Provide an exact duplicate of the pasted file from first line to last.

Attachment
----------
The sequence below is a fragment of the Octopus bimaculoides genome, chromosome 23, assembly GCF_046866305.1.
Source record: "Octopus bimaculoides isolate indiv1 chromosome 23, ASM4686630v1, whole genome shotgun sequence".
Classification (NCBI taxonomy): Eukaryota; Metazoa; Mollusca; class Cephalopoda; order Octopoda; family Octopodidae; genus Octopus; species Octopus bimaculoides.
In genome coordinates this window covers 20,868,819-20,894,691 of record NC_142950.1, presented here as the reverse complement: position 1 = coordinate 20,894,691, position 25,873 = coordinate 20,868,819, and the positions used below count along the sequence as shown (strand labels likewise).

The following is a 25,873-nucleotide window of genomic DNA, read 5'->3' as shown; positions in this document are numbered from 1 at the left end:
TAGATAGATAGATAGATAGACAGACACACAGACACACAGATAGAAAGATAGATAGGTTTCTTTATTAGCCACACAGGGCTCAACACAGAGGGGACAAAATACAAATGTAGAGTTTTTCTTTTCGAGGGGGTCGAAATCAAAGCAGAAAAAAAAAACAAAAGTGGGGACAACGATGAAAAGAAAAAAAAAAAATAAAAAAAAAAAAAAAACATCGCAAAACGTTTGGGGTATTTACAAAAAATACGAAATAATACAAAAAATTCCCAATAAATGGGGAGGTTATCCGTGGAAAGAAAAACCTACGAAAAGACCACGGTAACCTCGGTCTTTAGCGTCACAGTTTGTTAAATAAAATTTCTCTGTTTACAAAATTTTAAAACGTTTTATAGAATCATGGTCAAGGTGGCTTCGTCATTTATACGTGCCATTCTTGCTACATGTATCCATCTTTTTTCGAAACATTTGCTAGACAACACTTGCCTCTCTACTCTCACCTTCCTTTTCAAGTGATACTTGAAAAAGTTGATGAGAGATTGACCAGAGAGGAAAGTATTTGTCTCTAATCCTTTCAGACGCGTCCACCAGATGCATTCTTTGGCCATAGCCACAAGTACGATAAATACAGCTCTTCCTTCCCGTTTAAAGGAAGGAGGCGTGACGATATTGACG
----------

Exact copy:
The sequence below is a fragment of the Octopus bimaculoides genome, chromosome 23, assembly GCF_046866305.1.
Source record: "Octopus bimaculoides isolate indiv1 chromosome 23, ASM4686630v1, whole genome shotgun sequence".
Classification (NCBI taxonomy): Eukaryota; Metazoa; Mollusca; class Cephalopoda; order Octopoda; family Octopodidae; genus Octopus; species Octopus bimaculoides.
In genome coordinates this window covers 20,868,819-20,894,691 of record NC_142950.1, presented here as the reverse complement: position 1 = coordinate 20,894,691, position 25,873 = coordinate 20,868,819, and the positions used below count along the sequence as shown (strand labels likewise).

The following is a 25,873-nucleotide window of genomic DNA, read 5'->3' as shown; positions in this document are numbered from 1 at the left end:
TAGATAGATAGATAGATAGACAGACACACAGACACACAGATAGAAAGATAGATAGGTTTCTTTATTAGCCACACAGGGCTCAACACAGAGGGGACAAAATACAAATGTAGAGTTTTTCTTTTCGAGGGGGTCGAAATCAAAGCAGAAAAAAAAAACAAAAGTGGGGACAACGATGAAAAGAAAAAAAAAAAATAAAAAAAAAAAAAAAACATCGCAAAACGTTTGGGGTATTTACAAAAAATACGAAATAATACAAAAAATTCCCAATAAATGGGGAGGTTATCCGTGGAAAGAAAAACCTACGAAAAGACCACGGTAACCTCGGTCTTTAGCGTCACAGTTTGTTAAATAAAATTTCTCTGTTTACAAAATTTTAAAACGTTTTATAGAATCATGGTCAAGGTGGCTTCGTCATTTATACGTGCCATTCTTGCTACATGTATCCATCTTTTTTCGAAACATTTGCTAGACAACACTTGCCTCTCTACTCTCACCTTCCTTTTCAAGTGATACTTGAAAAAGTTGATGAGAGATTGACCAGAGAGGAAAGTATTTGTCTCTAATCCTTTCAGACGCGTCCACCAGATGCATTCTTTGGCCATAGCCACAAGTACGATAAATACAGCTCTTCCTTCCCGTTTAAAGGAAGGAGGCGTGACGATATTGACG